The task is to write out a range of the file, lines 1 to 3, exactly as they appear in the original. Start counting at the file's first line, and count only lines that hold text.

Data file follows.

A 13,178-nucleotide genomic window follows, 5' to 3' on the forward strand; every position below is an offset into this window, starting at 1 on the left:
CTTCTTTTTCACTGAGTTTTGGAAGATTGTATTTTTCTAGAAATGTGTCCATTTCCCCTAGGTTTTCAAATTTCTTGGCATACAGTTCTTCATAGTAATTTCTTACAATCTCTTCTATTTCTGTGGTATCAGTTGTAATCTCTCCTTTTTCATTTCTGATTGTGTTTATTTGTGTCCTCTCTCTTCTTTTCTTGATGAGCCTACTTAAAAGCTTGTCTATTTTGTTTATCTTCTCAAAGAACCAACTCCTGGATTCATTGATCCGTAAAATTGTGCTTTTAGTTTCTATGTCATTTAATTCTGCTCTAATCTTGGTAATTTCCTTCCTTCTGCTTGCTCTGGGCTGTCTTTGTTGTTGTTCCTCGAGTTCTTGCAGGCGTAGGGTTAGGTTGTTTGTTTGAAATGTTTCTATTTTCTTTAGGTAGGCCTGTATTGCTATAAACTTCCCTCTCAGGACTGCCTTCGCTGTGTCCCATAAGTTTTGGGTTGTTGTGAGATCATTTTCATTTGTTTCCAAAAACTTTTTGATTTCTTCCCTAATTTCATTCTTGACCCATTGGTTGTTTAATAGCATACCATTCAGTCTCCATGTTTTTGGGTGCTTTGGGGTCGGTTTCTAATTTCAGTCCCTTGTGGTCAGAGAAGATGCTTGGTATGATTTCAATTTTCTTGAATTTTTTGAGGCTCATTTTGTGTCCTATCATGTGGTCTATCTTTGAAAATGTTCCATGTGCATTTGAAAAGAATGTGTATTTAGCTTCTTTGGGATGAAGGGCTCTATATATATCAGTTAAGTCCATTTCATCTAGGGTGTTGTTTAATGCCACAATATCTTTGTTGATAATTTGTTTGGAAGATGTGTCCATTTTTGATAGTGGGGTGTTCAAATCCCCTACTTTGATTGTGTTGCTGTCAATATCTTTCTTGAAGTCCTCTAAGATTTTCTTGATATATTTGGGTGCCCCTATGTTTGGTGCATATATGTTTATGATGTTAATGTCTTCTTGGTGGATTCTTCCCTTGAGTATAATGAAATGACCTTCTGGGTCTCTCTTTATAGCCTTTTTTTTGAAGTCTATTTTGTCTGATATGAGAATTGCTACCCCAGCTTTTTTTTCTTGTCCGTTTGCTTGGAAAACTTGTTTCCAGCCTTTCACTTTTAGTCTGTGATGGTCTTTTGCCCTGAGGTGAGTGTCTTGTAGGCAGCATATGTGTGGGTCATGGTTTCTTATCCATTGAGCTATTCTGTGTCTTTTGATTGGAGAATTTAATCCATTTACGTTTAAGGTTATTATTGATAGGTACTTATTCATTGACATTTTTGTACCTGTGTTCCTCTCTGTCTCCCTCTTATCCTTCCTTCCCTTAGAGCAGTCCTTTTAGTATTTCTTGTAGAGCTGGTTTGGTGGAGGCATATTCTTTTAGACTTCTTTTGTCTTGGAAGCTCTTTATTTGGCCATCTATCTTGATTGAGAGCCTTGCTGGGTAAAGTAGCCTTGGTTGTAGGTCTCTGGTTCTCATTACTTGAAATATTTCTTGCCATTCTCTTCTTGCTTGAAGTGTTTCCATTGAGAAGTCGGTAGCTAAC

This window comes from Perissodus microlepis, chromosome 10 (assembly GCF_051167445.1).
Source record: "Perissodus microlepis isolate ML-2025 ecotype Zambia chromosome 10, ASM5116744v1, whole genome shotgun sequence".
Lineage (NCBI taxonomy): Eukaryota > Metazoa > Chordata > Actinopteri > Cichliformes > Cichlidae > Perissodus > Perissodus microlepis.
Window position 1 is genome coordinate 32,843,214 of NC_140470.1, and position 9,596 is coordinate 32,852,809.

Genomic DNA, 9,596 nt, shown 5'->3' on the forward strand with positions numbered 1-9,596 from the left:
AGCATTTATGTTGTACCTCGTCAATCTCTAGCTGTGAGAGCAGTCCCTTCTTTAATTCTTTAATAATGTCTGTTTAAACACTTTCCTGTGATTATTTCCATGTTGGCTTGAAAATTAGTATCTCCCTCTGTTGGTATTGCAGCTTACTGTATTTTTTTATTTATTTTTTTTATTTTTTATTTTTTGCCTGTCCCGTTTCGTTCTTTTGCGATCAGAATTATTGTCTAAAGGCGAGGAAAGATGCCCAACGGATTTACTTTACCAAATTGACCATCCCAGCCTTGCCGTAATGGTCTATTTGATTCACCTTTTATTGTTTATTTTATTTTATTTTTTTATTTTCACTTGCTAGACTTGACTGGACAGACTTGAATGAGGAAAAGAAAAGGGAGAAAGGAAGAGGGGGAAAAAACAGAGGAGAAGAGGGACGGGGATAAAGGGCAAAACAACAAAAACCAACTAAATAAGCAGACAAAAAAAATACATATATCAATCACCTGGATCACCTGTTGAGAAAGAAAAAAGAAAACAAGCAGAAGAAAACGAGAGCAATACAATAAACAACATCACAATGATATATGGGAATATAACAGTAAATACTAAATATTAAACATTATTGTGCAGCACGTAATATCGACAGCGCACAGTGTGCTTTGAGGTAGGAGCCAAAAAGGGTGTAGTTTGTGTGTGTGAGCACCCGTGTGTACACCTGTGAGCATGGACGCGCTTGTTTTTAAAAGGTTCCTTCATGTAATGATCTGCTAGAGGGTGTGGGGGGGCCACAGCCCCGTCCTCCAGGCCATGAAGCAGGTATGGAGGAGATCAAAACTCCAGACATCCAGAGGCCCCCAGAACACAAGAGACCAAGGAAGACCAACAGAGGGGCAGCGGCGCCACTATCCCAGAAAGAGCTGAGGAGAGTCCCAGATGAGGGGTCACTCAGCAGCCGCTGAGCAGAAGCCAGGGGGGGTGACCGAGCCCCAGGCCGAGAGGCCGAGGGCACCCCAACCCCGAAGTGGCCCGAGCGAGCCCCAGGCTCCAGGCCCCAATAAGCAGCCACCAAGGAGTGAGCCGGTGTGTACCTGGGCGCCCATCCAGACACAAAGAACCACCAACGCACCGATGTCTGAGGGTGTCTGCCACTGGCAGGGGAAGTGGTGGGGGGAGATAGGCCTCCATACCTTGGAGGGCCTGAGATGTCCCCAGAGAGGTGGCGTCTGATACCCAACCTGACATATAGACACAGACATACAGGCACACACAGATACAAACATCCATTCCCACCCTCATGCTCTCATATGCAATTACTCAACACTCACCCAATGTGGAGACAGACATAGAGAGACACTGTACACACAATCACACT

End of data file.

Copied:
A 13,178-nucleotide genomic window follows, 5' to 3' on the forward strand; every position below is an offset into this window, starting at 1 on the left:
CTTCTTTTTCACTGAGTTTTGGAAGATTGTATTTTTCTAGAAATGTGTCCATTTCCCCTAGGTTTTCAAATTTCTTGGCATACAGTTCTTCATAGTAATTTCTTACAATCTCTTCTATTTCTGTGGTATCAGTTGTAATCTCTCCTTTTTCATTTCTGATTGTGTTTATTTGTGTCCTCTCTCTTCTTTTCTTGATGAGCCTACTTAAAAGCTTGTCTATTTTGTTTATCTTCTCAAAGAACCAACTCCTGGATTCATTGATCCGTAAAATTGTGCTTTTAGTTTCTATGTCATTTAATTCTGCTCTAATCTTGGTAATTTCCTTCCTTCTGCTTGCTCTGGGCTGTCTTTGTTGTTGTTCCTCGAGTTCTTGCAGGCGTAGGGTTAGGTTGTTTGTTTGAAATGTTTCTATTTTCTTTAGGTAGGCCTGTATTGCTATAAACTTCCCTCTCAGGACTGCCTTCGCTGTGTCCCATAAGTTTTGGGTTGTTGTGAGATCATTTTCATTTGTTTCCAAAAACTTTTTGATTTCTTCCCTAATTTCATTCTTGACCCATTGGTTGTTTAATAGCATACCATTCAGTCTCCATGTTTTTGGGTGCTTTGGGGTCGGTTTCTAATTTCAGTCCCTTGTGGTCAGAGAAGATGCTTGGTATGATTTCAATTTTCTTGAATTTTTTGAGGCTCATTTTGTGTCCTATCATGTGGTCTATCTTTGAAAATGTTCCATGTGCATTTGAAAAGAATGTGTATTTAGCTTCTTTGGGATGAAGGGCTCTATATATATCAGTTAAGTCCATTTCATCTAGGGTGTTGTTTAATGCCACAATATCTTTGTTGATAATTTGTTTGGAAGATGTGTCCATTTTTGATAGTGGGGTGTTCAAATCCCCTACTTTGATTGTGTTGCTGTCAATATCTTTCTTGAAGTCCTCTAAGATTTTCTTGATATATTTGGGTGCCCCTATGTTTGGTGCATATATGTTTATGATGTTAATGTCTTCTTGGTGGATTCTTCCCTTGAGTATAATGAAATGACCTTCTGGGTCTCTCTTTATAGCCTTTTTTTTGAAGTCTATTTTGTCTGATATGAGAATTGCTACCCCAGCTTTTTTTTCTTGTCCGTTTGCTTGGAAAACTTGTTTCCAGCCTTTCACTTTTAGTCTGTGATGGTCTTTTGCCCTGAGGTGAGTGTCTTGTAGGCAGCATATGTGTGGGTCATGGTTTCTTATCCATTGAGCTATTCTGTGTCTTTTGATTGGAGAATTTAATCCATTTACGTTTAAGGTTATTATTGATAGGTACTTATTCATTGACATTTTTGTACCTGTGTTCCTCTCTGTCTCCCTCTTATCCTTCCTTCCCTTAGAGCAGTCCTTTTAGTATTTCTTGTAGAGCTGGTTTGGTGGAGGCATATTCTTTTAGACTTCTTTTGTCTTGGAAGCTCTTTATTTGGCCATCTATCTTGATTGAGAGCCTTGCTGGGTAAAGTAGCCTTGGTTGTAGGTCTCTGGTTCTCATTACTTGAAATATTTCTTGCCATTCTCTTCTTGCTTGAAGTGTTTCCATTGAGAAGTCGGTAGCTAAC

This window comes from Perissodus microlepis, chromosome 10 (assembly GCF_051167445.1).